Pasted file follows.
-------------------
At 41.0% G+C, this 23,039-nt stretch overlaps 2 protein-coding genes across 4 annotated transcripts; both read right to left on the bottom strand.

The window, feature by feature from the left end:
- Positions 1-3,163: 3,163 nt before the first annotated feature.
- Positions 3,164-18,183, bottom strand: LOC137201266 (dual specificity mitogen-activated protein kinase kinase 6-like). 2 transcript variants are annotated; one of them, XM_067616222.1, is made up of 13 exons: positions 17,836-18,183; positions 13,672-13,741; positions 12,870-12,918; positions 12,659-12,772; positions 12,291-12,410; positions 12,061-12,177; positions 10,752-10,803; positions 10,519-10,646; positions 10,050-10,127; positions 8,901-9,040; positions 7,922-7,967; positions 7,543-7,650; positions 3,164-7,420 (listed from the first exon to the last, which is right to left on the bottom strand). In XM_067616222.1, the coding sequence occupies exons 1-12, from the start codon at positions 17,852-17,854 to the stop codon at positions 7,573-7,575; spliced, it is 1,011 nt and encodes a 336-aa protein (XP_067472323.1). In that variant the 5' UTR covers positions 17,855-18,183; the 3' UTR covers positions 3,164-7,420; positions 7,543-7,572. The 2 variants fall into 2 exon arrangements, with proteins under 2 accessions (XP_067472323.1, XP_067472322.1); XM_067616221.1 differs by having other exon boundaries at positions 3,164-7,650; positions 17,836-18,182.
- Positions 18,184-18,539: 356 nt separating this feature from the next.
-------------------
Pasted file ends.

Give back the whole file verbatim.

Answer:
At 41.0% G+C, this 23,039-nt stretch overlaps 2 protein-coding genes across 4 annotated transcripts; both read right to left on the bottom strand.

The window, feature by feature from the left end:
- Positions 1-3,163: 3,163 nt before the first annotated feature.
- Positions 3,164-18,183, bottom strand: LOC137201266 (dual specificity mitogen-activated protein kinase kinase 6-like). 2 transcript variants are annotated; one of them, XM_067616222.1, is made up of 13 exons: positions 17,836-18,183; positions 13,672-13,741; positions 12,870-12,918; positions 12,659-12,772; positions 12,291-12,410; positions 12,061-12,177; positions 10,752-10,803; positions 10,519-10,646; positions 10,050-10,127; positions 8,901-9,040; positions 7,922-7,967; positions 7,543-7,650; positions 3,164-7,420 (listed from the first exon to the last, which is right to left on the bottom strand). In XM_067616222.1, the coding sequence occupies exons 1-12, from the start codon at positions 17,852-17,854 to the stop codon at positions 7,573-7,575; spliced, it is 1,011 nt and encodes a 336-aa protein (XP_067472323.1). In that variant the 5' UTR covers positions 17,855-18,183; the 3' UTR covers positions 3,164-7,420; positions 7,543-7,572. The 2 variants fall into 2 exon arrangements, with proteins under 2 accessions (XP_067472323.1, XP_067472322.1); XM_067616221.1 differs by having other exon boundaries at positions 3,164-7,650; positions 17,836-18,182.
- Positions 18,184-18,539: 356 nt separating this feature from the next.